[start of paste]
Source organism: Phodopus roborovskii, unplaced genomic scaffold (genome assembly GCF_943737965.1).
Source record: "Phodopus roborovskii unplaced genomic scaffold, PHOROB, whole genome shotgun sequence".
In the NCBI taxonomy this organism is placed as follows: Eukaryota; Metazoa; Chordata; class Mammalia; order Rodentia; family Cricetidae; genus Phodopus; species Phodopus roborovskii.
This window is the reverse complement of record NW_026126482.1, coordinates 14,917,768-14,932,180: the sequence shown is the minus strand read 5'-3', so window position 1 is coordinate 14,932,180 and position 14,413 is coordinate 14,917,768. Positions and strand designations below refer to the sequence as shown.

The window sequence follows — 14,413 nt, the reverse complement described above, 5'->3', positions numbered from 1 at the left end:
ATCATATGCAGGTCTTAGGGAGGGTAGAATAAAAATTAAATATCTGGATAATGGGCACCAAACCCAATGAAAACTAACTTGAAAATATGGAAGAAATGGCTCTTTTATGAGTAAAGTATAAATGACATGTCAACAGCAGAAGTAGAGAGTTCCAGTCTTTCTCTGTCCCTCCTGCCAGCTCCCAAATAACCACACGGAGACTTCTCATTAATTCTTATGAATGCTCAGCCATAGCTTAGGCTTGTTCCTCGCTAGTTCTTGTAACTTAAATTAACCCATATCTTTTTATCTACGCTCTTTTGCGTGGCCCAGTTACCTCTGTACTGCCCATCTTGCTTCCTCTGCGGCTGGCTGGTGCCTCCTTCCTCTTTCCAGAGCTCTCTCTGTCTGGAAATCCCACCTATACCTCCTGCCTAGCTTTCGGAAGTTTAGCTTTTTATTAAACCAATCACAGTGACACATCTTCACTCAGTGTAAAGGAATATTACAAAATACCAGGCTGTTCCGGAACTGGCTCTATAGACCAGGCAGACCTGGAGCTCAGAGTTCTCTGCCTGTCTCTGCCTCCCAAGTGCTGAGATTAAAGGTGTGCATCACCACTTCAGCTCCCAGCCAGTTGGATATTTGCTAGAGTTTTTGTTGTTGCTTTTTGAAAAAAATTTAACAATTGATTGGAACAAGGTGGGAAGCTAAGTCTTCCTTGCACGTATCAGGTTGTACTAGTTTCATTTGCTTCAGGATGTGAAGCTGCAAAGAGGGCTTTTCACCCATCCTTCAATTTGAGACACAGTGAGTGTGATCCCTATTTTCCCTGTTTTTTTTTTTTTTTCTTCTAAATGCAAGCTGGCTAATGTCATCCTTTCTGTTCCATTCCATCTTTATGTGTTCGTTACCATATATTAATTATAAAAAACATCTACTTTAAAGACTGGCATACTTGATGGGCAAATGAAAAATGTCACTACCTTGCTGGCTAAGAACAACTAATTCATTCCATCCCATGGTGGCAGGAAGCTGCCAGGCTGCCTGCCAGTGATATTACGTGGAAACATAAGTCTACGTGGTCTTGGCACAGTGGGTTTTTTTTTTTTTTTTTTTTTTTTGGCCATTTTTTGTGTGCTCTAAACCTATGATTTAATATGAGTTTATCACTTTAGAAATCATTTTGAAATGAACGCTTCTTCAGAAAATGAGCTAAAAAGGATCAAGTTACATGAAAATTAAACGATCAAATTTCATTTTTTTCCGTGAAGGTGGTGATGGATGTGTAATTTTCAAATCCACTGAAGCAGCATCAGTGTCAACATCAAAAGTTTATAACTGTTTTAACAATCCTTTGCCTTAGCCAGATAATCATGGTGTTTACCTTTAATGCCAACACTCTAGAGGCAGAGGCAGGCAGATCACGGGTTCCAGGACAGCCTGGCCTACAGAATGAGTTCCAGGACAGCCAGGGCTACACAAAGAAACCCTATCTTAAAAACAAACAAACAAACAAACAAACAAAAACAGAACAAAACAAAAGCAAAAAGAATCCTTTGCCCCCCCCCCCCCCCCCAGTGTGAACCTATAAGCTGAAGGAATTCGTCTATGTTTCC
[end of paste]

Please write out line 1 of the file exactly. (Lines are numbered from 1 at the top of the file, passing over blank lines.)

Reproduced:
Source organism: Phodopus roborovskii, unplaced genomic scaffold (genome assembly GCF_943737965.1).